Future Tense

Why Do Visions of Farming’s Future Never Involve Farmers?

A robotic approach to agriculture is nothing new—and it perpetuates problems with the existing system.

A robot farmer holding a shovel in a field of wheat.
Photo illustration by Slate. Photos by miriam-doerr/iStock/Getty Images Plus, ysbrandcosijn/iStock/Getty Images Plus, James Baltz/Unsplash, and Photodisc.

Now the robots are coming for our farms. The Washington Post tells us “farmworkers could be replaced by robots sooner than we think.” The Guardian paints a picture of “space bots with lasers, killing plants.” The New Yorker calls ours the “age of robot farmers,” forecasting that “the future of fruit-and-vegetable farming is automation.” To illustrate that, the New Yorker writes about Berry 5.1, which has so far cost $10 million to design and would pluck strawberries more precisely than clock-punching farmhands. It also highlights an indoor vertical farm in New Jersey that runs on an operating system, grows salad greens with LED lights that are “the cheapest and most efficient way of replacing the sun,” and operates like the automated Amazon fulfillment center its owner used to manage. Many of these kinds of articles end with the rather generic claim that the efficiency of “precision agriculture” will save labor and save the planet.

What boosters really mean by the robotics of “precision agriculture” is more of an A.I. approach, with cloud-enabled, network-assisted, data-intensive autonomous machines, none of which are cheap, all of which will require maintenance that farmers may not be able to do themselves. Altogether, it will drive farmers deeper into the debt they already carry. They carry that debt, and indebtedness to off-farm suppliers, because we already have a robot present and past. It’s here and has been for a long time, as so-called robot farming is another way to think about industrial agriculture and its ethos of labor-saving efficiencies. In 2013, Matthew Yglesias rightly noted that “the use of the word ‘robots’ as a synonym for ‘labor-saving technology’ is a rhetorical trick to make long-standing trends seem new and alarming.” This robotic farming future is not the unalloyed good the venture capitalists would have us believe. It may, in fact, take us further down the road that got us into our agricultural problems in the first place, encouraging more monocropping and land expansion while reducing the resilience of diversified planting schemes. What’s more, it perpetuates a long lineage of fashioning the future of farming without actual farmers or their knowledge.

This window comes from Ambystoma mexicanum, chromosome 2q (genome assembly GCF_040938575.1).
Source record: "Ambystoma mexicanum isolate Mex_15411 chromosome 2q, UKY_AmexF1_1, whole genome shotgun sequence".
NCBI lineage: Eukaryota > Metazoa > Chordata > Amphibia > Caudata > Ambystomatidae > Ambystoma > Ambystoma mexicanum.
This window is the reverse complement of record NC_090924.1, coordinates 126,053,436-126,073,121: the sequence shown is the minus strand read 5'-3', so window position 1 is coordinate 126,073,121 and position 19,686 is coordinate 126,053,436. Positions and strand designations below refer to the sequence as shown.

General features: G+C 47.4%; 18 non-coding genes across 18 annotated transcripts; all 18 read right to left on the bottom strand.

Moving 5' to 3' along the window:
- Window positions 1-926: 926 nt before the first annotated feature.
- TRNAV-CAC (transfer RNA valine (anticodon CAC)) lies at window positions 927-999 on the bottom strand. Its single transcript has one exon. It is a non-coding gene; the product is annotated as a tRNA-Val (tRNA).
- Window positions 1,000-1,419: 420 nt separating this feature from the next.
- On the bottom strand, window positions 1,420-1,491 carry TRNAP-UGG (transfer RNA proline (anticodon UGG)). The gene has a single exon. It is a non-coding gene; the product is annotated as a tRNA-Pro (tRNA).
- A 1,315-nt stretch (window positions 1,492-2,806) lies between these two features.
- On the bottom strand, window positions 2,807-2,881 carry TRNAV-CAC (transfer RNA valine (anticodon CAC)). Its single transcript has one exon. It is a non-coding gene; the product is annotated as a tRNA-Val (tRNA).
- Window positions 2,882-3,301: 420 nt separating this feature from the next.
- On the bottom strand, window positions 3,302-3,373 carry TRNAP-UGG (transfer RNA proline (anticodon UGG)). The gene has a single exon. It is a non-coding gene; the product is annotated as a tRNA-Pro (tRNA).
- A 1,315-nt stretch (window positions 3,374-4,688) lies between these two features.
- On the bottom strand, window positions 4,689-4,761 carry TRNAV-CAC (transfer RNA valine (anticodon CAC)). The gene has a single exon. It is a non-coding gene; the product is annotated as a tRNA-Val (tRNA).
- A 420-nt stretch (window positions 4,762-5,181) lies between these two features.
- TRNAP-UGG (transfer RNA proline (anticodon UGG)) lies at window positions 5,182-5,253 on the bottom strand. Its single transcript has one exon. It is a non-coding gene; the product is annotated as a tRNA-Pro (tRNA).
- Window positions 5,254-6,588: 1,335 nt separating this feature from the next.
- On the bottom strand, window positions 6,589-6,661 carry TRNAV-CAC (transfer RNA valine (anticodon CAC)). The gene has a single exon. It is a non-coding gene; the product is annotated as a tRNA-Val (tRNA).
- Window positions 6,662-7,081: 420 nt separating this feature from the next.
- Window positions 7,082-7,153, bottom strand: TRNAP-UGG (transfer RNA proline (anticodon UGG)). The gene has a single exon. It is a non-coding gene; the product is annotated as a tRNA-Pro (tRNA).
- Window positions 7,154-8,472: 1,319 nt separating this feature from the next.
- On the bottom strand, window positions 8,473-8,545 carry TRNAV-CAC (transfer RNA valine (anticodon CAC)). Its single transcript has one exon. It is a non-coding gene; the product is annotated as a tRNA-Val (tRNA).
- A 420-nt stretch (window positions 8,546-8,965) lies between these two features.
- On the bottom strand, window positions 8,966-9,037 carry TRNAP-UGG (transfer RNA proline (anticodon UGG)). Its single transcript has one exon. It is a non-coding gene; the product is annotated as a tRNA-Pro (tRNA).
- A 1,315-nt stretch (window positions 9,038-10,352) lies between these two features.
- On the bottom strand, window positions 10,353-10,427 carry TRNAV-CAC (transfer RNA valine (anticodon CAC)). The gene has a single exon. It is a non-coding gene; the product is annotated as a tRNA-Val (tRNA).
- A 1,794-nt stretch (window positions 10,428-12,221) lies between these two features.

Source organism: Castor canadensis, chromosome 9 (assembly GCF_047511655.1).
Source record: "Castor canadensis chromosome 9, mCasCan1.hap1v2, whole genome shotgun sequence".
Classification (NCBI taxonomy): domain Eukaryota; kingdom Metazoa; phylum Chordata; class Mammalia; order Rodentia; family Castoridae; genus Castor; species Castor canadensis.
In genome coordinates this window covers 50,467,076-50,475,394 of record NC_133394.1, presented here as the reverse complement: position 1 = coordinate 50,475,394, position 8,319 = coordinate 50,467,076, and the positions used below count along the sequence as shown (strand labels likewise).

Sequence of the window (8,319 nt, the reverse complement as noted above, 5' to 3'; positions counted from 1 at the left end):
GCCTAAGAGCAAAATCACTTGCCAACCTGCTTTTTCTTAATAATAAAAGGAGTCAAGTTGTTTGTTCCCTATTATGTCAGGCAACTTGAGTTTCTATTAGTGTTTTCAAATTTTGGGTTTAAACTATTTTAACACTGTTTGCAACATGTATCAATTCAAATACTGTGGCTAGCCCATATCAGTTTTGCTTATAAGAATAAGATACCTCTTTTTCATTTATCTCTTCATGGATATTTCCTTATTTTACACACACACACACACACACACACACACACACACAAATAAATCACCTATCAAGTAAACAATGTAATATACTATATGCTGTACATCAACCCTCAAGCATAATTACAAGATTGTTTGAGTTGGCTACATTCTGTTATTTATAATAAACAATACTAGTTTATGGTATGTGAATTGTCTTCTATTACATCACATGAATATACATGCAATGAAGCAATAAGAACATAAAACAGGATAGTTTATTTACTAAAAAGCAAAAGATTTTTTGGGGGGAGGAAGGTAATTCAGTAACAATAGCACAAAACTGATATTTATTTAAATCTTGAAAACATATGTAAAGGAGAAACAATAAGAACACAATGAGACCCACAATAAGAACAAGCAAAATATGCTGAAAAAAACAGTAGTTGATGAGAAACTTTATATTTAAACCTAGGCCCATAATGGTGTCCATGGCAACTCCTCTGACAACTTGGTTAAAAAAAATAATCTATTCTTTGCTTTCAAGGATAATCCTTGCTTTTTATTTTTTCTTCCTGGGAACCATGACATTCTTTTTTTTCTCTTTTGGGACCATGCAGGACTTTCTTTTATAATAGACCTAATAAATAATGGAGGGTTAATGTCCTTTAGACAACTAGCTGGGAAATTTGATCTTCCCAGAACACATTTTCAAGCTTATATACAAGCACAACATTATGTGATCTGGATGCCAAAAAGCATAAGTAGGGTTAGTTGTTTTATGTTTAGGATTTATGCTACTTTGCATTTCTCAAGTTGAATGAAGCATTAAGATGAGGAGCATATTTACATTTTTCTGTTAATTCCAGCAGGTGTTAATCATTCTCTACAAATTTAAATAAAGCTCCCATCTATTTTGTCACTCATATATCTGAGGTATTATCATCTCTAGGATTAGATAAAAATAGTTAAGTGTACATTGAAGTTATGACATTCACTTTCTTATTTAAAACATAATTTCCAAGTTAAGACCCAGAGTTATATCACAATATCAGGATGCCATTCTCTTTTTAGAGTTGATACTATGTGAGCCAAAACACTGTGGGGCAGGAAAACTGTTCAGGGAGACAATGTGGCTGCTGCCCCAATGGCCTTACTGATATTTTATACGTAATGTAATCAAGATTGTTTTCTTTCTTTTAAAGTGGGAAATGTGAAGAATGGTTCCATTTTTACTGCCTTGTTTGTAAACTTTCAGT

That lineage began about a century ago. In the shadows of broader manufacturing development, tractors, harvesters, reapers, threshers, and combines (which smartly combined several of them) would give us the farm of tomorrow. The goal was to improve productivity so we could grow more food with fewer farmers. And it basically worked. By 1910, agricultural labor was 31 percent of the U.S. population, down from 56 percent a half-century earlier. (It was 12 percent in 1950, 2 percent in 2000.) Displaced farmers found jobs in other industrial sectors, at the cost of further separating growers from eaters.

Chemical notions about future farming followed quickly. DuPont’s “Better Living Through Chemistry” slogan made its debut in 1935. That same decade, an upstart movement called farm chemurgy emerged. Chemurgy was a strange neologism meant to evoke the chemical energy of the farm. It would help us secure industrial needs from the raw materials of agriculture. Henry Ford was a promoter, as Fordist principles of mass production could be applied to the farm too. He even made a demonstration car entirely out of farm products—soybeans—to validate the idea.

This too wasn’t good for farmers. A book by the head of the Farm Chemurgic Council, Wheeler McMillen, was simply titled Too Many Farmers. “Chemurgists had little interest in the farmers’ plight,” as historian Mark Finlay put it. The point was that farmers should be like factory owners, running their farms not just with but like machines. The term chemurgy didn’t last, but the movement presaged the farm policy of coming decades. Ezra Taft Benson, Eisenhower’s secretary of agriculture, was a farm chemurgist and promoter of the template later summarized as “get big or get out.” Most farmers, again, got out.